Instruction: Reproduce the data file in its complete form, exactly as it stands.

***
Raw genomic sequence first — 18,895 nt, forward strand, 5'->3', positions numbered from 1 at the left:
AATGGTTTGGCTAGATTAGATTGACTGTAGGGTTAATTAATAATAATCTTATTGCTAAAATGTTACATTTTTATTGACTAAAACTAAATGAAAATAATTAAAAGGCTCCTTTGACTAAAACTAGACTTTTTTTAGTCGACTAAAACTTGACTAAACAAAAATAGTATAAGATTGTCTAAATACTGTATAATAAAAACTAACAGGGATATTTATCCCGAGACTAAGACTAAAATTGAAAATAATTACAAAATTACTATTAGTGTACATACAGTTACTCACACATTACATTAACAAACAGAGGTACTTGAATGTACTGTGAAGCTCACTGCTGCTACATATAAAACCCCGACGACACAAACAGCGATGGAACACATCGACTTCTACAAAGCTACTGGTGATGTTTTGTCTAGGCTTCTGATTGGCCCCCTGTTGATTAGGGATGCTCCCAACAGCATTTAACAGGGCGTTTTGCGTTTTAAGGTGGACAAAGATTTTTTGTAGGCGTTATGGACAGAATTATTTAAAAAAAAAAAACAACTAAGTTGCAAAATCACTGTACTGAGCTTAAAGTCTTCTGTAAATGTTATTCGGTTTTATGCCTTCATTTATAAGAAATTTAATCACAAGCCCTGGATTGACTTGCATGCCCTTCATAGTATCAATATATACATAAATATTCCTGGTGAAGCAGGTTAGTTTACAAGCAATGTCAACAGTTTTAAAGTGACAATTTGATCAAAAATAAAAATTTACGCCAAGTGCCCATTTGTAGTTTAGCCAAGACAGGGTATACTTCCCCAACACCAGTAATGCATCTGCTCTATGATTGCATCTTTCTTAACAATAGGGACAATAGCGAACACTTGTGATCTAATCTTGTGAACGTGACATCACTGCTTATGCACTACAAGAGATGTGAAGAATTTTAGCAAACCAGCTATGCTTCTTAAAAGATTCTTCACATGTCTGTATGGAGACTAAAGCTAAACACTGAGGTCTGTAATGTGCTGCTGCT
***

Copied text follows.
Raw genomic sequence first — 18,895 nt, forward strand, 5'->3', positions numbered from 1 at the left:
AATGGTTTGGCTAGATTAGATTGACTGTAGGGTTAATTAATAATAATCTTATTGCTAAAATGTTACATTTTTATTGACTAAAACTAAATGAAAATAATTAAAAGGCTCCTTTGACTAAAACTAGACTTTTTTTAGTCGACTAAAACTTGACTAAACAAAAATAGTATAAGATTGTCTAAATACTGTATAATAAAAACTAACAGGGATATTTATCCCGAGACTAAGACTAAAATTGAAAATAATTACAAAATTACTATTAGTGTACATACAGTTACTCACACATTACATTAACAAACAGAGGTACTTGAATGTACTGTGAAGCTCACTGCTGCTACATATAAAACCCCGACGACACAAACAGCGATGGAACACATCGACTTCTACAAAGCTACTGGTGATGTTTTGTCTAGGCTTCTGATTGGCCCCCTGTTGATTAGGGATGCTCCCAACAGCATTTAACAGGGCGTTTTGCGTTTTAAGGTGGACAAAGATTTTTTGTAGGCGTTATGGACAGAATTATTTAAAAAAAAAAAACAACTAAGTTGCAAAATCACTGTACTGAGCTTAAAGTCTTCTGTAAATGTTATTCGGTTTTATGCCTTCATTTATAAGAAATTTAATCACAAGCCCTGGATTGACTTGCATGCCCTTCATAGTATCAATATATACATAAATATTCCTGGTGAAGCAGGTTAGTTTACAAGCAATGTCAACAGTTTTAAAGTGACAATTTGATCAAAAATAAAAATTTACGCCAAGTGCCCATTTGTAGTTTAGCCAAGACAGGGTATACTTCCCCAACACCAGTAATGCATCTGCTCTATGATTGCATCTTTCTTAACAATAGGGACAATAGCGAACACTTGTGATCTAATCTTGTGAACGTGACATCACTGCTTATGCACTACAAGAGATGTGAAGAATTTTAGCAAACCAGCTATGCTTCTTAAAAGATTCTTCACATGTCTGTATGGAGACTAAAGCTAAACACTGAGGTCTGTAATGTGCTGCTGCT